In a first alternative (illustrated in FIG. 3A), a first touch (302) can follow the mouse pointer (308). A second touch can be placed at a fixed predefined displacement from the first touch. For example, second touch 303 can be displaced from first touch 302 by predefined vector 306. Vector 306 can, for example, be some default value or it can be previously defined by the user. Initially, the user can move cursor 308 around window 300 and subsequently cause movements of touches 302 and 303. The user can thus find desirable positions for these touches, and indicate his/her desired initial position of the touches (this can be done by, for example, clicking a mouse button). Thus, the user can specify a desired starting position that includes two touches while only using a single pointing input device (e.g., a mouse).

In a second alternative, instead of a predefined vector 306, a predefined middle point 307 can be used. The user can again position a first touch (304) using the mouse pointer (309). In this alternative, the second touch (305) can be positioned in a mirror or symmetrical position from that of the first touch with respect to middle point 307. In other words, if the displacement from the middle point to the first touch defines vector 310, then the position of second touch 305 is such that the displacement between the second touch and the middle point defines the same vector (310). Again, the user can move the cursor around to determine a desirable position and indicate the desirable starting position (e.g., by clicking on a mouse button). Again, the middle point 307 can be entered by the user, or a default value (e.g., the middle of the window) can be used.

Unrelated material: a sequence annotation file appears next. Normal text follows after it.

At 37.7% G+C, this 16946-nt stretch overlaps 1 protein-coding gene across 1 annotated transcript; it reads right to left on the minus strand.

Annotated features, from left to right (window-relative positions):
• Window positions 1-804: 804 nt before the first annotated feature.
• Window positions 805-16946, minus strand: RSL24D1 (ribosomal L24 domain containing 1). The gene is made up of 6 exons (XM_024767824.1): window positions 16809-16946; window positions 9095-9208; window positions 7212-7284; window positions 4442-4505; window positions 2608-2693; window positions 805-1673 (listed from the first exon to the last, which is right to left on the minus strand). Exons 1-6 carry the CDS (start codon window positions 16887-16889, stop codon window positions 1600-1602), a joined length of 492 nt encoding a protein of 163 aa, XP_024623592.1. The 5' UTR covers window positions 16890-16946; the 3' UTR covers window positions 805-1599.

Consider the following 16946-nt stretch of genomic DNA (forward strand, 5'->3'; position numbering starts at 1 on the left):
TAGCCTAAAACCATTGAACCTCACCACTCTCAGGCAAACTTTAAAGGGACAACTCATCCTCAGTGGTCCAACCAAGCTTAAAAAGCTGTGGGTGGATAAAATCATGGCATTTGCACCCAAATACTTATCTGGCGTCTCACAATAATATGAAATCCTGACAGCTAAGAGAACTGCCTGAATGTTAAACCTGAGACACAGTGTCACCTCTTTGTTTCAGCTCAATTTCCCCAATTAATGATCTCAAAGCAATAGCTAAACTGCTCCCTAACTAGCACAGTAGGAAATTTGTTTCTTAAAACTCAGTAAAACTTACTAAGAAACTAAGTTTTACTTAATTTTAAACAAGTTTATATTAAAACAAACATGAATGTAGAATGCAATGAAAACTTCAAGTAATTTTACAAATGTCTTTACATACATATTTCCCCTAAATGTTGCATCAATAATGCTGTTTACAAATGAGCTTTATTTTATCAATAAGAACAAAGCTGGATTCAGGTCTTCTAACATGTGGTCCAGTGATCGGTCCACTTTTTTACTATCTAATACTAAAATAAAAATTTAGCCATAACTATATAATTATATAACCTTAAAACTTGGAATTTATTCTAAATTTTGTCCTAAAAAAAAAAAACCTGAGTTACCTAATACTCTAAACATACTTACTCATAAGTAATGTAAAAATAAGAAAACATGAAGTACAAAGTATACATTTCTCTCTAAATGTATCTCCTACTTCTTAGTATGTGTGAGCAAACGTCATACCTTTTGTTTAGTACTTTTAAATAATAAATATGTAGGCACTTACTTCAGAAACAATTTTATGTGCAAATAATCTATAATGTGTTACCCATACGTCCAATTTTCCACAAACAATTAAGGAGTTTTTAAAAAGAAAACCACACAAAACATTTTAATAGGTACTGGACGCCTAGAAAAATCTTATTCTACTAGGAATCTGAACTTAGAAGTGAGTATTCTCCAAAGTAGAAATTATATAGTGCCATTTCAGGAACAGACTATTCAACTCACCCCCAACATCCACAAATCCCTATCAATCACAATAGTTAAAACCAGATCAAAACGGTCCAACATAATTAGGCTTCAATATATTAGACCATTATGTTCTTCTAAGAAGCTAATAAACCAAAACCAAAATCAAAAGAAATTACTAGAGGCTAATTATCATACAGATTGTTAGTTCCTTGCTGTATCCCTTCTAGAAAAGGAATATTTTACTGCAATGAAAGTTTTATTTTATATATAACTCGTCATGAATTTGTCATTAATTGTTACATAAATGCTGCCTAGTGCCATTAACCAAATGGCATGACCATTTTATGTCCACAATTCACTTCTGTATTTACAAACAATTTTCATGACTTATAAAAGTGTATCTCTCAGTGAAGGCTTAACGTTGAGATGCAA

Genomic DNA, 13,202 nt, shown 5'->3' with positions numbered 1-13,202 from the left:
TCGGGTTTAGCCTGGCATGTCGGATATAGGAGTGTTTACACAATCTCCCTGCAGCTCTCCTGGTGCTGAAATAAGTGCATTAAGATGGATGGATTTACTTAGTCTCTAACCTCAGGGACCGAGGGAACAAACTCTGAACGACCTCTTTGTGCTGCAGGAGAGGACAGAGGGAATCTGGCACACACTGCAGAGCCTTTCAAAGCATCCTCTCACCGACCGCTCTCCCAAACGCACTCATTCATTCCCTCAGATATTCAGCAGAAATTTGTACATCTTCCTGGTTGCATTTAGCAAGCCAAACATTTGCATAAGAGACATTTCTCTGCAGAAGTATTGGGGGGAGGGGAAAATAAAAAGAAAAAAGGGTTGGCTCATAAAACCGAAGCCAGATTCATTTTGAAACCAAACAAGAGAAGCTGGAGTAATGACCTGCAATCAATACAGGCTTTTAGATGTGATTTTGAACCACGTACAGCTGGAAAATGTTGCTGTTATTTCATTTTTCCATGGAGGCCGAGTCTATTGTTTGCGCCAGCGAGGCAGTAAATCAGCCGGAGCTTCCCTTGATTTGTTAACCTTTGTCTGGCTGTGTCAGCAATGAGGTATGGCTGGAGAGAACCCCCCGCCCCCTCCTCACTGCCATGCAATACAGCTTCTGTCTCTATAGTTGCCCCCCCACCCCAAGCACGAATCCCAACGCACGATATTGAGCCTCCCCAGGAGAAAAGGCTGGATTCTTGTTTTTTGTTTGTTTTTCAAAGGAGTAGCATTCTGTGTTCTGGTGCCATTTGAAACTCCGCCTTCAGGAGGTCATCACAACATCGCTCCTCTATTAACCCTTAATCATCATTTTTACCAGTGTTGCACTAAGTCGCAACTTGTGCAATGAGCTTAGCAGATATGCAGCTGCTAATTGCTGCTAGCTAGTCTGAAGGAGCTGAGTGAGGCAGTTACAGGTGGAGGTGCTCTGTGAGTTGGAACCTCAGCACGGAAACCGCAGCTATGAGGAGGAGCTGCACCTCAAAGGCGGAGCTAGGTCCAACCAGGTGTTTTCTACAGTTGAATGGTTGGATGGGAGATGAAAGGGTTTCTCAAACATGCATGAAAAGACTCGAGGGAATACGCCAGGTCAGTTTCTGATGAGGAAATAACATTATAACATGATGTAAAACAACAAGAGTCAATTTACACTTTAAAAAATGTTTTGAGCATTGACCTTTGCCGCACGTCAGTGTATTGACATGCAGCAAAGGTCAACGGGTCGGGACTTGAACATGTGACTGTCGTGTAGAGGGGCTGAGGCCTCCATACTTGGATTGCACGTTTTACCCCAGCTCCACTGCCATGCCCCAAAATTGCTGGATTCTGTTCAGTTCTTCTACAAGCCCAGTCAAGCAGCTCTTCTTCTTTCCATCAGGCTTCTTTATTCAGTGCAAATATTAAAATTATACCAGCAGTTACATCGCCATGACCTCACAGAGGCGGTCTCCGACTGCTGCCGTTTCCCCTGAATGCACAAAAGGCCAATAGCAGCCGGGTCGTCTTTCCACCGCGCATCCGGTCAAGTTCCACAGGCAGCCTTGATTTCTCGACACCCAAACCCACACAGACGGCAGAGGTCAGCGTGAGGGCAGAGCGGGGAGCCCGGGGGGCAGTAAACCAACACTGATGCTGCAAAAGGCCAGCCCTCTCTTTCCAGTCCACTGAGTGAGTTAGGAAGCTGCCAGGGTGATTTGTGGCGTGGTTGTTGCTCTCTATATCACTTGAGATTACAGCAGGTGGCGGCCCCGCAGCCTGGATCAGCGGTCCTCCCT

Various embodiments can utilize either of the above discussed alternatives for entering a starting position. Some embodiments can implement both alternatives and allow the user to choose between them (e.g., by pressing or clicking on a button).